The northern part of Japan’s main island, a region that includes Aomori, Akita, Yamagata, Iwate, Miyagi and Fukushima Prefectures.
Kōji in which the grains are all loose and not stuck together, as is the case for sake production, but not for other kōji-based beverages in Asia in which the kōji is often clumped together.
The largest brewers in the industry, i.e. the mass-producers. Often maligned, usually undeservedly.
Storage, aging, maturation.
Long string aged sake, implying deliberately aged rather than just left around too long.
A guild of t?ji hailing from Niigata Prefecture.
A sake rice variety from Hokkaido Prefecture.
Also known simply as “ginj?”. Premium or perhaps superpremium sake in general. There are four subtypes: ginj?-shu, junmai ginj?-shu, daiginj?-shu, and junmai daiginj?-shu. Collectively they are known as “ginj?-shu,” and comprise about 7% of all sake.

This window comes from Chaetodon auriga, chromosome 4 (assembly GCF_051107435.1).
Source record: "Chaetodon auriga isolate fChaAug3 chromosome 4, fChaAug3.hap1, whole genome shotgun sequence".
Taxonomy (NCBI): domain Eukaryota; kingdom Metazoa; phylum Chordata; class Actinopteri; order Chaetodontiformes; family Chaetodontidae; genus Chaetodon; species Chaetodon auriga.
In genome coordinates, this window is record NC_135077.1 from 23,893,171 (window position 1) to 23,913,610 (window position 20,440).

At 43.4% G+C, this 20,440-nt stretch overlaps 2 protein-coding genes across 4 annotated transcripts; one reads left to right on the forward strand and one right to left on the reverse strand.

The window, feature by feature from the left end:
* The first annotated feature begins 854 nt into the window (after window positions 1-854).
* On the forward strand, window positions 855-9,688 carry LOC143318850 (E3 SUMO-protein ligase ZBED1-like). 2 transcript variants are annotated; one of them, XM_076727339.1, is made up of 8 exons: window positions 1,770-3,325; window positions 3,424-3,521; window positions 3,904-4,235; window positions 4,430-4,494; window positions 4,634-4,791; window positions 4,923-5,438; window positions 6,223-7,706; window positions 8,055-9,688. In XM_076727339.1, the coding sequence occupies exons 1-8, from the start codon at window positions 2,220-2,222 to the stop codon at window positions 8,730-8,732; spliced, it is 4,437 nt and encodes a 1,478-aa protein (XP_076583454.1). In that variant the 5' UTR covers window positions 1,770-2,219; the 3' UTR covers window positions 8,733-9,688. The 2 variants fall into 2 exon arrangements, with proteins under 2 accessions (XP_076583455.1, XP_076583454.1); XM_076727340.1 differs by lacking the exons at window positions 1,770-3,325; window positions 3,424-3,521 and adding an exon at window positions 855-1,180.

Rules governing labeling for regionality in sake. Only a handful exist and they are all self-governing and not legally binding.
Also known simply as “daiginj?.” Super premium sake made with rice milled down to 50% or less of its original size.
- Echigo Tojinosato March 23, 2013
- Tosatsuru Azure March 23, 2013
- Ranman Reiryo March 23, 2013
- Ranman Tokusen March 23, 2013
- Mieno Kanbai March 23, 2013
- Tobiroku March 23, 2013
- Yoshinogawa February 16, 2013
- Yoshinogawa Gokujo February 16, 2013
- Manabito February 16, 2013
- Kamoshibito Kuheiji February 16, 2013